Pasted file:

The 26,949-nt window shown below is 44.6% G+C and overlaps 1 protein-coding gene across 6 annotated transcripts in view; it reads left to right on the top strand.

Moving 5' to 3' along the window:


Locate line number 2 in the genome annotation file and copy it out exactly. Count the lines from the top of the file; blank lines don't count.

Moving 5' to 3' along the window: